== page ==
U.S. industrial production falls short of forecasts in March


COLD weather and strong mining activity combined with a solid showing by manufacturing firms to drive a jump in United States industrial production in April, the Federal Reserve reported on Wednesday.

US industries pumped out more goods in April to meet growing demand from consumers and businesses, another sign the economy is gaining momentum. That marked the third straight month of higher production.

The economy's industrial segment is firming but not to the extent that inflation seems about to surge, according to one closely watched measure of industrial slack. Capacity utilization rose to 78.0% in April, the highest level in three years. Production increased broadly across all sectors and has risen 3.5% over the past year.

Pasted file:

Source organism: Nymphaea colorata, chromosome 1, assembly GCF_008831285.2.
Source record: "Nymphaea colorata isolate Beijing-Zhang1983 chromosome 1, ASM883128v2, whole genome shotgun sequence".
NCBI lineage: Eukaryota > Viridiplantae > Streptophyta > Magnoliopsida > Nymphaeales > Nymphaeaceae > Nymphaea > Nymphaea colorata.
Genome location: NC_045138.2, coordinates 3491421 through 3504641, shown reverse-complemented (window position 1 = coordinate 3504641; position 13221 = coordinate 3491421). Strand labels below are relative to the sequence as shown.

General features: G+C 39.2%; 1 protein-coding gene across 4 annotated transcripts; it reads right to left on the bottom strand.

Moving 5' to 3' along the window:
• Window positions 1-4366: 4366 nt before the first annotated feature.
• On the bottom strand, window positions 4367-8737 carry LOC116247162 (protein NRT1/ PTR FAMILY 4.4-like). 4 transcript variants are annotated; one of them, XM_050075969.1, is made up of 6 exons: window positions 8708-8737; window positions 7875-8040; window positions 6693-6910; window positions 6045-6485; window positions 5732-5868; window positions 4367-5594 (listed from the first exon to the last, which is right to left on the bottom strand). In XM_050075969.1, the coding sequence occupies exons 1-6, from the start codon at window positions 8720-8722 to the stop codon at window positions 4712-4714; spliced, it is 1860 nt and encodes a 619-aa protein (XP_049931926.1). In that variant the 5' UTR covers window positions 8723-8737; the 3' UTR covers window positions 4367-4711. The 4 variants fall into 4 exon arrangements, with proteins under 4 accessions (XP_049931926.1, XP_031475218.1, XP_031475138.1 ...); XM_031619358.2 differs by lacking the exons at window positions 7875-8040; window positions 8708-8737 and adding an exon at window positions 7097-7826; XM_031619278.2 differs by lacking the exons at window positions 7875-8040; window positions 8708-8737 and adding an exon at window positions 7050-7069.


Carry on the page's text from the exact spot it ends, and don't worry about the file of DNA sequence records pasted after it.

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Economists polled by IFR Markets projected a 0.6% increase for industrial production and a 78.4% capacity utilization rate. In the past year, production has increased a modest 1.8 percent.

Wednesday's report showed factories boosted production 0.5% in April from a month earlier, as American households step up spending and companies boost investment.

Mining output rose 1.1 per cent, and was 10.6 per cent higher than the same month of 2017, fuelled by gains in oil and gas extraction, which offset the decline in coal mining. Production of durable goods decreased 0.5%, while nondurable goods production rose 1.5%. Unusually cold weather in April boosted demand for heating.